5 Tips for Going Organic

Go organic this autumn with tips from the Soil Association

 

Healthy Diet

By Healthy Diet

5 Tips for Going Organic

Sales of organic products are flourishing, with over 85 per cent of the nation eating organic food at least once a year, and over 8,000 supermarkets, independent shops, cafés and restaurants across the UK now stocking organic produce. This September, the Soil Association is showcasing organic food during its month of events known as ‘Organic September’. If you’re interested in going organic, but aren’t sure how to keep the price down, then read these top tips from the Soil Association for buying on a budget.

1 Shop in season
By doing so, you will be getting the best value for your money, while being safe in the knowledge that the produce contains fewer pesticides and chemicals, but a higher dose of antioxidants. The Eat Seasonably website is extremely helpful, as it lists all the fruit and veg which is in season.

2 Back to basics
If you’re new to the organic food scene, then buying milk is a great place to start.  Milk is widely available and the organic kind has around 50 per cent more mood-boosting omega-3 fatty acids. As if this were not reason enough, buying organic milk also secures a good price return for local British farmers.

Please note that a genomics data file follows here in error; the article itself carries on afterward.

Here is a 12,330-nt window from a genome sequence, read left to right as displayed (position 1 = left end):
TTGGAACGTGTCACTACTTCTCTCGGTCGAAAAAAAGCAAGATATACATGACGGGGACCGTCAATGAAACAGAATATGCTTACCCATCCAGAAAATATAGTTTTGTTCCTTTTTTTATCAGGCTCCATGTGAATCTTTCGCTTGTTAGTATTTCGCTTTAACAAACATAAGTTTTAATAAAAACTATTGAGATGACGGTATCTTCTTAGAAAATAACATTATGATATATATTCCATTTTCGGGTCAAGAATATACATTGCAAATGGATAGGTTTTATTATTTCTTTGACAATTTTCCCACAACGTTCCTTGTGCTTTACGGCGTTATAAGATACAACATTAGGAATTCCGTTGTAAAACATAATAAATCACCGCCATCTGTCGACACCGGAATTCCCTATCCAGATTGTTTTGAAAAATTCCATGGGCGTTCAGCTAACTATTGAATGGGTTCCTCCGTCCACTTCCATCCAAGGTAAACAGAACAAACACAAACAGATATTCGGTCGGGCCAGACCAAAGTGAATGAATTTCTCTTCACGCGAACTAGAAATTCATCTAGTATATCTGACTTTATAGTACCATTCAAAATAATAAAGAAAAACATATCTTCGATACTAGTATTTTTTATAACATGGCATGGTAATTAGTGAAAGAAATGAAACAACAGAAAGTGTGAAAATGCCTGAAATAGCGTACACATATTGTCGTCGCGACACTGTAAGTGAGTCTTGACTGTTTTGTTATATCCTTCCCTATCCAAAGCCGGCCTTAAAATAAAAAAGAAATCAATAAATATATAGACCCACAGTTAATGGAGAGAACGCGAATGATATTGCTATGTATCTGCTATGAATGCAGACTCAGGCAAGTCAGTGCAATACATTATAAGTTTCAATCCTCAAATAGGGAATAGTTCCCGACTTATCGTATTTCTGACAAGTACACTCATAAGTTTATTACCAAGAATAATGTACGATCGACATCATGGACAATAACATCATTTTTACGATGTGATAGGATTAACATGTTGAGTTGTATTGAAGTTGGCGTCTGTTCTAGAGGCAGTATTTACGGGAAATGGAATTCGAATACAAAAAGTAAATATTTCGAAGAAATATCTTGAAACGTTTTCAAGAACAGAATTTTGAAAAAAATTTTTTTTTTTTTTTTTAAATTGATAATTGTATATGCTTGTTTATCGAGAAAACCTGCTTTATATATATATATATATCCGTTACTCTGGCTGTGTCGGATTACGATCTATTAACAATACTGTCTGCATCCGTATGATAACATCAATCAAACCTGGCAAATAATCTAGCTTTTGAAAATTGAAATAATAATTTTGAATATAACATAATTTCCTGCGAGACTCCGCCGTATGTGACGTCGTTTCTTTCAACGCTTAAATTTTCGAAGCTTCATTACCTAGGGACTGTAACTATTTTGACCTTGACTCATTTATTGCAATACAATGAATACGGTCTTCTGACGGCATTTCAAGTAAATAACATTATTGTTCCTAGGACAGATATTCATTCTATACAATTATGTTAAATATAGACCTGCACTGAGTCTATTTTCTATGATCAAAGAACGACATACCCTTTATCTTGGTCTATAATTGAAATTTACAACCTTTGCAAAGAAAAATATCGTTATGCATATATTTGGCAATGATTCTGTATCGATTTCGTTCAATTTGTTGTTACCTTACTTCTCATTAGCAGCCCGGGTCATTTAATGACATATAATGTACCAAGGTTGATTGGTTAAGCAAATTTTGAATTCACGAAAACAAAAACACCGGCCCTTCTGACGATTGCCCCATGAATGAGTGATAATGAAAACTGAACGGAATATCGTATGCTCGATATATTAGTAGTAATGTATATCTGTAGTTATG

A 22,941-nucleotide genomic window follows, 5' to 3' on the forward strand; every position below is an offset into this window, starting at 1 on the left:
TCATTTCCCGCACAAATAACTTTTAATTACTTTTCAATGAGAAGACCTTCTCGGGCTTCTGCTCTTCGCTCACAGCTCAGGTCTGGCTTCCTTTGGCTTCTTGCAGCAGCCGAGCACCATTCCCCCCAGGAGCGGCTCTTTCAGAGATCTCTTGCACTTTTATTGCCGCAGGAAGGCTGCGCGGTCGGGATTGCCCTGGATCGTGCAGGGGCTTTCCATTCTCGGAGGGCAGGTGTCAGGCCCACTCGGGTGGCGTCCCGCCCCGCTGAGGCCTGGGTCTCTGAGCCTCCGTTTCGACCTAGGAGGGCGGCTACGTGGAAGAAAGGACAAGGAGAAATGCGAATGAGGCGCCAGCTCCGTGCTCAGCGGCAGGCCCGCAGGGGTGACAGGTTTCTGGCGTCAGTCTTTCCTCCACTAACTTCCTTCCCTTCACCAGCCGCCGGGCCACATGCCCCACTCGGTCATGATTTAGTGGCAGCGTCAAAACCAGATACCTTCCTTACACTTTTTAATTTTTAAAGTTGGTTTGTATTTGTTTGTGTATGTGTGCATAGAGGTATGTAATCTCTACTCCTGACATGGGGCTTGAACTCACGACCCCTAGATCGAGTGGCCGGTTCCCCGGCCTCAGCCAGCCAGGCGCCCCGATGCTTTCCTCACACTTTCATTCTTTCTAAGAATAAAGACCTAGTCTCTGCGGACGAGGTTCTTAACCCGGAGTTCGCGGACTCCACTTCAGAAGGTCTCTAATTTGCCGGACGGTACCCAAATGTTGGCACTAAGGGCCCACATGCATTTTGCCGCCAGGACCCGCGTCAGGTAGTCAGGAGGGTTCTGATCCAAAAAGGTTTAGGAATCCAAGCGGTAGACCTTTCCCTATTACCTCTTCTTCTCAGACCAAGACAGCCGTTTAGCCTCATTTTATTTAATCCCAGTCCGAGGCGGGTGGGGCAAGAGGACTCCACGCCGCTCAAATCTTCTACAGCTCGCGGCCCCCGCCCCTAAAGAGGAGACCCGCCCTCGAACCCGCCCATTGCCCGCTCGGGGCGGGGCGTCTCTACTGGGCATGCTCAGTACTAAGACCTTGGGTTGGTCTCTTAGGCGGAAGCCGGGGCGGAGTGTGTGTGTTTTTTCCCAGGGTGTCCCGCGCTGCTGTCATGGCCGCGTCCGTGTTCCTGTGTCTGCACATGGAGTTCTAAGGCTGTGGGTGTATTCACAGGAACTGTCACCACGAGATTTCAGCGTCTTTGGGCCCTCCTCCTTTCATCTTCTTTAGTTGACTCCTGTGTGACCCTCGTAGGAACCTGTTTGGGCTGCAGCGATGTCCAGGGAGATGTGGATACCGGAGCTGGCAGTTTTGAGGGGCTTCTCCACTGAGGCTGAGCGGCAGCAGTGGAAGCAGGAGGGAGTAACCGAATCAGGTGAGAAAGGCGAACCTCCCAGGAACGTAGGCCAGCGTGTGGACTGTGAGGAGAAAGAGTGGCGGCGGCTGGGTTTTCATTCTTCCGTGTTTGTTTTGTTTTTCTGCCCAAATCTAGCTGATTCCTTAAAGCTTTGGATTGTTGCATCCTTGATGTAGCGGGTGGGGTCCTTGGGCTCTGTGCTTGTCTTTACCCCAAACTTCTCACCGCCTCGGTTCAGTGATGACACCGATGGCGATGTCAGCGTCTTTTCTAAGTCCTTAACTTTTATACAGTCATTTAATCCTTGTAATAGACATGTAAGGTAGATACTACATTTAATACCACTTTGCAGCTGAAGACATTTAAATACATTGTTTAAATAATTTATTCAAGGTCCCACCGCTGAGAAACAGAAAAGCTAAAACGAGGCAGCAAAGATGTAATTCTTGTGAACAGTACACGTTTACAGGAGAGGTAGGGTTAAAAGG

3 Gather the essentials
Store cupboard organic staples are often great value for money. For example, the organic versions of baked beans, pasta and canned tomatoes can usually be found for the same price as non-organic items.

4 Look for online deals
Bag a bargain as prices are slashed on online shops throughout Organic September. Find out more about these discounts via soilassociation.org/organicseptember

5 Eat less, buy better
Eating less meat but buying better quality is good for your health, and it can make a big difference to your wallet, too. For advice, ask your local butcher which organic cuts are best, or have a go at making a large Sunday roast so you can save the meat for other meals during the week.

Photography from Maddock’s Farm and the Soil Association